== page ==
Last night, members of The Chicago Light Brigade, Project NIA, and Chicago Torture Justice Memorials gathered with friends and allies outside Mayor Rahm Emanuel’s house to demand reparations for acts of torture committed by former police Commander Jon Burge and his “midnight crew.” An ordinance that would provide $20 million in compensation to Burge’s victims has the support of the majority of the city council, but as a matter of political convenience, the measure has been left to languish in the Finance Committee.
It is no secret to anyone involved in this fight, from victims to activists to politicians, that with the mayor’s support, this ordinance would move forward.
The torture that occurred under Jon Burge did not happen on the current mayor’s watch. Like many issues that arise before a mayor’s time, it was left at his doorstep. And each day that he’s been in office, Rahm Emanuel has stepped over this issue, apparently hoping that if he simply ignored it long enough, the horrors of the Burge years would simply be forgotten. So, with his eyes averted, he has attended to his own priorities, and ignored the suffering of those affected. When Emanuel was finally cornered on the subject of reparations for these survivors in 2013, he said that Burge’s crimes were a stain on the city’s reputation, but that it was time to “move on.”
It’s the idea of moving on that I want to address here.
People of color who want some measure of justice for harms done are frequently told to “move on.” Whether the wrongs being discussed are centuries old, decades old, or mere months old, the response remains the same: It happened. Move on. Whether you are talking about slavery, Ferguson, or justice for CPD torture survivors, white people in positions of power have their own priorities to attend to, and they would really rather you just moved on.
But for victims of police torture who were beaten and suffocated with plastic typewriter covers, and whose genitals were electrically shocked until they told police what they wanted to hear, there is no moving on without justice. I will not write a detailed list here of all of the acts of torture and terror perpetrated by the midnight crew. Those stories have been written. But I do want to address what it means to ask someone who has suffered a horrible wrong to simply “move on.”
For individuals who cannot pursue financial redress in the courts, because the statute of limitations has run out, or because they were bullied into accepting a minor settlement while still in prison, some monetary compensation would be a good first step toward moving on. $20 million dollars may sound like a lot of money, but considering the scope of the harms done, and the number of people affected, this number is beyond reasonable. It is also the amount that the city deigned to spend defending Jon Burge’s reign of terror in the courts. It only seems reasonable that the city should invest as much in this ordinance as it did in defending a man who committed acts of torture on its behalf.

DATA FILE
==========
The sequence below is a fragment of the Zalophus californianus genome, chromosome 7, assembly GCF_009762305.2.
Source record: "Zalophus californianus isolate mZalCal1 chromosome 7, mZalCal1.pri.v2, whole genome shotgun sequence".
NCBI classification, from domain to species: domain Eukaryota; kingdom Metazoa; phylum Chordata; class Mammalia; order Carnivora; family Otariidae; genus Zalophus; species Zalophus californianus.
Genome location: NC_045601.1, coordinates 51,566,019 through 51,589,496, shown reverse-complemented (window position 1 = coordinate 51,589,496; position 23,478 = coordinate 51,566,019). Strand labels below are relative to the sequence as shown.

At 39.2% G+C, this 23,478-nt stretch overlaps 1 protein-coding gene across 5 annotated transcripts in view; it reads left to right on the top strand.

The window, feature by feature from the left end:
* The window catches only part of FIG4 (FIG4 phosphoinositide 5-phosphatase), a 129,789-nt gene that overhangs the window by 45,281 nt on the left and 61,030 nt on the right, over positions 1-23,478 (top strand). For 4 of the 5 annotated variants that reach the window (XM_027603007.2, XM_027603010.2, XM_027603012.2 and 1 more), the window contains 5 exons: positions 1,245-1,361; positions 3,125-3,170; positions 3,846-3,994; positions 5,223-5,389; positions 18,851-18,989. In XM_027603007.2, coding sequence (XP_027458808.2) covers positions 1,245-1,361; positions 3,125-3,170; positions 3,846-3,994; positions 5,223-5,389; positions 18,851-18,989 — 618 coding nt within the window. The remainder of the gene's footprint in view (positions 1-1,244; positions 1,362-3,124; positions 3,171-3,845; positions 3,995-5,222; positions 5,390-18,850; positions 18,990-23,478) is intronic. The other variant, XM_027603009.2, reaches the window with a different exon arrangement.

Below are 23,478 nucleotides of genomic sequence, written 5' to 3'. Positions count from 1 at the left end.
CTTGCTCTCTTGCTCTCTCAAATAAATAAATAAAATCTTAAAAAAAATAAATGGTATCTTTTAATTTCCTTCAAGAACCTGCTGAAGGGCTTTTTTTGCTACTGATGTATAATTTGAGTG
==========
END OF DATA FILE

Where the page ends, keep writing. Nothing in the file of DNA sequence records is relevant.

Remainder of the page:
The proposed ordinance would also provide all torture survivors and their families with tuition-free education at City Colleges; create a center on the South Side of Chicago that would provide psychological counseling, health care services and vocational training to those affected by law enforcement torture and abuse; and require Chicago Public Schools to teach about these cases and sponsor the construction of public torture memorials. It would also require the city’s leaders to issue a formal apology to those who were tortured and their communities.
If you want a formula for truth, reconciliation, and moving on, Mr. Mayor, I believe you’ve been handed one.
Next week, we will be presented with another example of what moving on looks like. Jon Burge, who perpetrated and oversaw the torture of those now seeking justice, will begin his parole. For Jon Burge, moving on means freedom and a city pension. While many of his victims remain incarcerated, and while survivors of his torture continue to cry out for compensation and a broader acknowledgment of what was done to them, Burge will move on, at the tax payer’s expense.
Burge’s parole begins on February 14, 2015. For Rahm Emanuel to allow that day to pass without having first delivered justice to Burge’s victims is unthinkable, and he must be made to understand as much.
For that reason, we gathered last night outside Rahm’s home. After the many meetings, petitions, and protests that have been organized behind this demand, we decided it was time to bring our message to Emanuel’s house, to remind him that he cannot ignore what’s been left at his doorstep. It is in his power to call on Alderman Ed Burke to give the ordinance a hearing, and to ask the city council to give the measure their full support. He has the power see to it that victims are able to do what he insists the whole city must. He has the power to allow Burge’s victims to move on. And until he does, this campaign for truth and justice will continue to escalate.